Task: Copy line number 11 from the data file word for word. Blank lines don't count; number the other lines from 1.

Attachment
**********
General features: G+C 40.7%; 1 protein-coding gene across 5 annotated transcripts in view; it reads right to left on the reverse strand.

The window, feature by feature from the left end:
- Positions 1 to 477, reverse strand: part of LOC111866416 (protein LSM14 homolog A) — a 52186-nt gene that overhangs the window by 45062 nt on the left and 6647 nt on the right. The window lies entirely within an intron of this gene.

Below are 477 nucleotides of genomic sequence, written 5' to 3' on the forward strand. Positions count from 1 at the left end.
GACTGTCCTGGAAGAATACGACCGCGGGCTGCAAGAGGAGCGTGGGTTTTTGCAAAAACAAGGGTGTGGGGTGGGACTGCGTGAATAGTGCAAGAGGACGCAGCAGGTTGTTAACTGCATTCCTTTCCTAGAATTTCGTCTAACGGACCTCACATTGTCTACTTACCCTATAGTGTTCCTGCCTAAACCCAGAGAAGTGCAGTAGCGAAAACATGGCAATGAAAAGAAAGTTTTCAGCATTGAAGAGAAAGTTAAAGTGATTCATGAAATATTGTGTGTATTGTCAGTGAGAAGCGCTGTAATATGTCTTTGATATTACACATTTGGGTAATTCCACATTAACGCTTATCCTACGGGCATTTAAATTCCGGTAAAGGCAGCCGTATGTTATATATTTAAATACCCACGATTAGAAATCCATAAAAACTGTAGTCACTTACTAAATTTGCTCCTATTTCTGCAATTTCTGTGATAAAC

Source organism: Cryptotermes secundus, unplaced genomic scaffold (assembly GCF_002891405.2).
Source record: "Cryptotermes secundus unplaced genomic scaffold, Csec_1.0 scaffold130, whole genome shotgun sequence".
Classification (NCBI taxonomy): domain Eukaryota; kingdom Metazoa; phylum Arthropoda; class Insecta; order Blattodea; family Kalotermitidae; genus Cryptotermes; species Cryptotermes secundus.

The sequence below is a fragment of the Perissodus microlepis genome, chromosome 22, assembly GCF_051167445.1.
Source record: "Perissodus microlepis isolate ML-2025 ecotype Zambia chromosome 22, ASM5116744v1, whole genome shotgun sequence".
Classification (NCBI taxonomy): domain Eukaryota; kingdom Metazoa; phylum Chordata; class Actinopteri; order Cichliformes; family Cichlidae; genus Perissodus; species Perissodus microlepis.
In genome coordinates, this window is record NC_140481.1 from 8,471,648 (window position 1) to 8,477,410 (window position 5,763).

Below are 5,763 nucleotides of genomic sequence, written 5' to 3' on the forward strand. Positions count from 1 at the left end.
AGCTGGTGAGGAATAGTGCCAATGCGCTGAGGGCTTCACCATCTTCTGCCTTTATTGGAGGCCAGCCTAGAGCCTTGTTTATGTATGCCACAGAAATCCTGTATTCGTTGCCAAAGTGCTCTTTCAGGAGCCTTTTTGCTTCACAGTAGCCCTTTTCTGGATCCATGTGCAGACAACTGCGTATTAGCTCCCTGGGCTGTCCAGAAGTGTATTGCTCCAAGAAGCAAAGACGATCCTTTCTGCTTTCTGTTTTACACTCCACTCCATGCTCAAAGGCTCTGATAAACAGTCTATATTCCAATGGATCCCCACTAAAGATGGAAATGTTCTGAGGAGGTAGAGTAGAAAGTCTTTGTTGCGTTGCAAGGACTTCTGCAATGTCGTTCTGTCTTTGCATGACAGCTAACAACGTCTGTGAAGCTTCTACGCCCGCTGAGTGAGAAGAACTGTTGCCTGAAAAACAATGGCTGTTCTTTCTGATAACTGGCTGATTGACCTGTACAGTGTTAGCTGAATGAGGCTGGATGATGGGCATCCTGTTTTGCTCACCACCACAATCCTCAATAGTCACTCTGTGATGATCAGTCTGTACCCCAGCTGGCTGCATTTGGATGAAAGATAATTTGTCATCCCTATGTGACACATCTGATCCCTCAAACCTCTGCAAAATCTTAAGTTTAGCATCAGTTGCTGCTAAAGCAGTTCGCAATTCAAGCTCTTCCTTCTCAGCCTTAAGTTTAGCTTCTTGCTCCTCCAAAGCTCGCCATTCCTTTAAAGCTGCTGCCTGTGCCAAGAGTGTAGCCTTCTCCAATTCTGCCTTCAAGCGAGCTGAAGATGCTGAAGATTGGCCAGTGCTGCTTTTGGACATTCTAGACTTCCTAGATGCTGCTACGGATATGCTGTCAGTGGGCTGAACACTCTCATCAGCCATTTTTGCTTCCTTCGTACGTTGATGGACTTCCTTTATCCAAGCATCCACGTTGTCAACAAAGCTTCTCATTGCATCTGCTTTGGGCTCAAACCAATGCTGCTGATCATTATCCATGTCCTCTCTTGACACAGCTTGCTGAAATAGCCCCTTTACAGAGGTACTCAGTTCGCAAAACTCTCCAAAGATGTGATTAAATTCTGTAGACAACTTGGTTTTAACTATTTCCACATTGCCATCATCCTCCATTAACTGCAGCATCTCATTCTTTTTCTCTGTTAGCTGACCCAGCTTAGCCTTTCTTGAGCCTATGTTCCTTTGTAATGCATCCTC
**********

Classification (NCBI taxonomy): domain Eukaryota; kingdom Metazoa; phylum Chordata; class Actinopteri; order Cichliformes; family Cichlidae; genus Perissodus; species Perissodus microlepis.